Our Cars: Volkswagen e-Golf

16 October 2018: Where are all the Volkswagen e-Golfs?

The Details

Current mileage 3692 miles
Claimed range 124 miles
Actual range 144 miles

We had a discussion in the HJ office recently about waving at drivers in cars identical to our own. Georgia regularly used to wave at green Skoda Fabias, apparently, and she's keen to do the same in her yellow Audi Q2.

The only time I've ever been waved at by other motorists has been when driving a Mazda MX-5 or a Land Rover Defender - two very different cars which attract a certain breed of enthusiast. It's not something I'd go out of my way to do myself, but I am more likely to notice cars similar to whatever it is I'm driving.

This week, for example, I've been driving a Range Rover Sport that we've had in for review. I've noticed just how many Range Rover Sports there are around and, for two days in a row, I even found myself in convoy with the same, very similar, Range Rover Sport.

Where am I going with this? Ah, yes... there just aren't any Volkswagen e-Golfs out there. 'Normal' Volkswagen Golfs are 10 a penny, obviously, and I see a few plug-in hybrid Golf GTEs around (despite them currently being off sale because Volkswagen can't cope with demand). I don't think I've seen a single e-Golf, though.

E -golf _2

Definitely the only Volkswagen e-Golf in the village.

There could be a number of reasons for this. Maybe they're all congregating in city centres rather than the rural (range-sapping) roads I spend most of my time on. Or maybe Volkswagen just isn't selling many.

It's not that I don't see other electric cars. Nissan Leafs are a relatively common sight - although maybe that's just because they stand out compared to the more conventional e-Golf.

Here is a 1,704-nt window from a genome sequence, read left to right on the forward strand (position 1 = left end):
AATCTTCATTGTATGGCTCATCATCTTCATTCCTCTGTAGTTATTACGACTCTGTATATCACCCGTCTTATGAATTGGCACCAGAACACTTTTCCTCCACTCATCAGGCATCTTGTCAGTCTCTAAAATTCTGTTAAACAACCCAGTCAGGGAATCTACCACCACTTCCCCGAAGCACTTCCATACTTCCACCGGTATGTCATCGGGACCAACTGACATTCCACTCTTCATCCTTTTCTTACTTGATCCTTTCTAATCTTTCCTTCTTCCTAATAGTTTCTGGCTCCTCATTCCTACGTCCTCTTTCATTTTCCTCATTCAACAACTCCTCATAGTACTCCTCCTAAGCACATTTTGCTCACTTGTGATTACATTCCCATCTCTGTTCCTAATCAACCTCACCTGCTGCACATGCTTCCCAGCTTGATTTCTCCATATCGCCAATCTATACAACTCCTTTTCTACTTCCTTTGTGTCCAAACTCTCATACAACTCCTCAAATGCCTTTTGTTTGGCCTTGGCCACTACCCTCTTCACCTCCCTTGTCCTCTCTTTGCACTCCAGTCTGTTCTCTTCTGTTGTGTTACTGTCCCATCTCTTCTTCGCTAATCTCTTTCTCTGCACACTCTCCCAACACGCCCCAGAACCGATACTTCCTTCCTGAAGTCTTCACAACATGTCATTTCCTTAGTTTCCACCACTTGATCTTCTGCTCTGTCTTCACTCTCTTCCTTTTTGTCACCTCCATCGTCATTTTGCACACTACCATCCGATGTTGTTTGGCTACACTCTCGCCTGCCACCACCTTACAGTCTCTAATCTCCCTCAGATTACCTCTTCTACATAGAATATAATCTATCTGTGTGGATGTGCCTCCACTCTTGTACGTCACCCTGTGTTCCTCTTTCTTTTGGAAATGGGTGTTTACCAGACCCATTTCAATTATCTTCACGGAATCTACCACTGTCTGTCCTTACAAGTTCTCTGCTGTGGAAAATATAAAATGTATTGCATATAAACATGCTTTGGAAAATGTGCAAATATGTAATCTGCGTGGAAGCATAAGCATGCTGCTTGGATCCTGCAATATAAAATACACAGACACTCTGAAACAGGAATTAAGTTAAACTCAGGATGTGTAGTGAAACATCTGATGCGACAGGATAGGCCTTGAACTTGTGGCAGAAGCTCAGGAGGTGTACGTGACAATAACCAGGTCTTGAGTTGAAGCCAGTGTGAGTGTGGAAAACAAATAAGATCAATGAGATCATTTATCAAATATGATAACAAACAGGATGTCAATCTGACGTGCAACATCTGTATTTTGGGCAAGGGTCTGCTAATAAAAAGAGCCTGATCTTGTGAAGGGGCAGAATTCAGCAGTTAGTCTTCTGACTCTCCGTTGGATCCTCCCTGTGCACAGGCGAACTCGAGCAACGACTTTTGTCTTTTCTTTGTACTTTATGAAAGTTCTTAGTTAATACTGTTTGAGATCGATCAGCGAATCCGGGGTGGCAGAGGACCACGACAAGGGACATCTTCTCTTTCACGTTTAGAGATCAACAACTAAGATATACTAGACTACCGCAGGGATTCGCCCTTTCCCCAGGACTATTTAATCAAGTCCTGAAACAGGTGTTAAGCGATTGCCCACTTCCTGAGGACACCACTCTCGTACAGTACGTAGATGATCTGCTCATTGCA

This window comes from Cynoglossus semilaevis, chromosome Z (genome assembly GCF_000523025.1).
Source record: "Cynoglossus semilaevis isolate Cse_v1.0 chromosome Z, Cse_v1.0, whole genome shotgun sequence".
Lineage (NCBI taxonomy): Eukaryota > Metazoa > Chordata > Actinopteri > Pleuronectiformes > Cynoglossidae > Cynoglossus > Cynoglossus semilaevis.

A reader recently got in touch and asked if I thought the Volkswagen e-Golf was too expensive. Starting at £29,230 (after the Plug-in Car Grant), it's pricier than a Hyundai Ioniq and Nissan Leaf, and quite considerably more expensive than a petrol or diesel Golf. I suspect that goes a long way towards explaining the small number I see on the roads.

Despite that, I think the e-Golf has a lot going for it. It's good to drive, has a quality interior and 140-miles or so range is realistic. The world just needs to catch on...

« Earlier: How can you maximise the range of an electric car?     Later: A silent killer? »

It's the end of our time with the Volkswagen e-Golf.
If only the Volkswagen e-Golf could be charged using Tesla's Supercharger network.
Can pedestrians hear the e-Golf? Should electric cars make an artificial noise? Andy investigates.
16 October 2018: Where are all the Volkswagen e-Golfs?
Andrew hasn't seen another e-Golf on the roads. Is ours a one-off?
We take the Volkswagen e-Golf on a road trip but somebody forgets to charge it first...
We love the Volkswagen e-Golf but the infrastructure isn't quite there yet.
How easy is it to find a replacement windscreen for the Volkswagen e-Golf? Andrew was all too keen to find out.
The e-Golf undertakes its longer single-charge drive. How far can it go? Andrew finds out.
So which option boxes should you tick when speccing an e-Golf? Andy has a look at what he'd spend all his imaginary money on.
If you want to buy a Volkswagen e-Golf like mine, it will cost you a whopping £37,040. Or will it..?
Andrew's getting all defensive about the Volkswagen e-Golf. You'd probably be better asking him about Brexit...
A convenient test of the new Nissan Leaf represented to perfect opportunity for us to compare it with our Volkswagen e-Golf.
Andrew attempts a longer journey in the electric Volkswagen e-Golf. It all goes surprisingly swimmingly.
Just how usable is an electric car every day? Andy's getting to grips with the UK's EV charging infrastructure.

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